JOURNALISM

I am a seasoned journalist with experience in hard news, features, arts and culture, and lifestyle. I have over 130 published stories to my name in a mixture of local and national publications. I also enjoy multimedia storytelling and I'm proficient with Adobe Audition, Illustrator, and PremierePro. I'm available for freelance assignments and commissioned pieces. If you have a project for me, please get in touch.

SELECT WRITING

Just roll with it: How to move your in-person tabletop game online, CBC Life


Although games are usually played in person, Canadians who can't meet up with their regular groups are using online platforms to continue their adventures.  With so many platforms to choose from and each with a seemingly endless suite of features, starting a new game or moving an existing game online can be daunting. To help players and Game Masters (GMs) navigate their options, we reached out to six gamers across the country for advice on how to choose the right application, issues to watch out for, and how you can get the most out of playing online.

What it's like being a gender non-conforming model of colour, Xtra Magazine

 

The team had chosen me for this project because of my look. What my colleagues had failed to realize was that for me, this wasn’t just a “look” — it was my identity, something I live out every day.

The team should have taken advantage of my knowledge and experience about gender fluidity to strengthen the project’s effectiveness and impact. The miscommunication — whatever it was — was the fault of the production team. But the industry standard measurements, whiteness, cisness were likely a large part of why the stylist was unprepared to find clothes for me. She might not have ever worked with anyone who had a body like mine.

Canadian podcast asks the tough questions every millennial is thinking, HuffPost Canada

 

"The diversity within Blackness is so important because Emilie is from Québec, is Black, has been working on racial justice issues in Québec for quite a long time. I have a very different perspective on things than she does, having grown up in B.C. and also being queer and an immigrant. Then Barbara being brand new from Kenya — just here for the 10 months we were living together — also [has] a completely different perspective on certain things. I think that was really cool to bring us all together and explore a little bit like, "Hey, not all Black people are the same!"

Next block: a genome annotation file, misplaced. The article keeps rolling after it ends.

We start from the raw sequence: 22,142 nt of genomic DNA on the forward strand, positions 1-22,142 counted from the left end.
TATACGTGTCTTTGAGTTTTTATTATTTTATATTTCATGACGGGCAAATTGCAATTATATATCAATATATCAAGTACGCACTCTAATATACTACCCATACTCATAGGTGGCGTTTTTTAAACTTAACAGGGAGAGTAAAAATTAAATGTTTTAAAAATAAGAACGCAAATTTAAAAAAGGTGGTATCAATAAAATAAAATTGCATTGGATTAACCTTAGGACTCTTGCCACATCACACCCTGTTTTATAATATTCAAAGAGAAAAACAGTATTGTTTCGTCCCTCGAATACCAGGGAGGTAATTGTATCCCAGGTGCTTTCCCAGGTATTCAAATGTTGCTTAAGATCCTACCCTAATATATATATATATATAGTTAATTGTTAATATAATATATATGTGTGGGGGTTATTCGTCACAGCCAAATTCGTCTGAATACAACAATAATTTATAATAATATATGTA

'Fence' captures drama and competition to the hilt, Big Shiny Robot

It’s very much a first issue with more exposition than plot, but this is arguably necessary. And when the exposition is as visually stunning as in Fence, I’m hardly complaining. Technical fencing terms like parry and riposte replace the usual pow and sock of comic action sequences, a fun way to teach readers the vocabulary of fencing. The same thing goes for the flashbacks of Nicholas’ early coaching sessions; they show the reader the skills and discipline needed to be a good fencer. 

 

May I Have Your Attention? The Varsity

An interview with then-Green Party Leader Elizabeth May from 2015.

Toronto joins call for global drug policy reform, Toronto Media Co-Op

 

Please be advised that this piece contains discussion of overdose-related deaths and addiction-related stigma.

Around 50 people gathered at the South Riverdale Community Health Centre in front of the Drug Users’ Memorial to listen to speeches, connect with each other, and share personal experiences. In a gesture of reclamation, the event took place on June 26, the International Day Against Drug Abuse and Illicit Trafficking as designated by the United Nations (UN). On such a day, some UN member states have held public beatings and executions of those convicted of drug-related offences.

It's not easy being ace, The Varsity


A person’s behaviour is not an indication of their sexual orientation. For instance, asexuality and celibacy are different things, but there are many aces that choose to remain celibate. Yet, there are also aces who have sex for a variety of different reasons.

The way in which people experience asexuality differs from person to person, and many aces have to defend their identities when non-asexuals try to invalidate or refute them, often relying on harmful and inaccurate stereotypes to do so.

Sex on campus: How 'No Means No' became 'Yes Means Yes', Globe and Mail (with reports from)

Please be advised that this piece discusses sexual assault.
 

That's why Yes Means Yes is such a powerful idea, Alex says. It removes the "No-means-try-harder" that stems from traditional expectations. "I am quite explicit when I want to have sex, and I try to avoid playing games at all costs," she says. "If you are very clear about what you want, then if you do say 'No,' it resonates more."

BYLINES & PRODUCTION CREDITS

The logo for The Agenda: a red, lowercase 'a' with a period after it, against a white background.
The logo for Big Shiny Robot: the publication's name with a small lightning bolt graphic above it against a light blue background.
The logo for CBC Life: the CBC logo in red with the black text "CBC Life" against a white background.
The logo for HuffPost Canada: a green square with a black slash through it with the white, uppercase text "CANADA" below it against a black background.
The logo for the Ryersonian: a white, uppercase 'R' in serif font against a blue background
The CBC News logo: the CBC logo in red with the black lowercase text "news" against a white background.
The logo for The Varsity: a white, uppercase 'V' in serif font against a black background.
The logo for the Globe and Mail: the publication's name in serif font against a red background, with a small maple leaf graphic.
The logo for Xtra: the publication's name in white serif font against a pink background.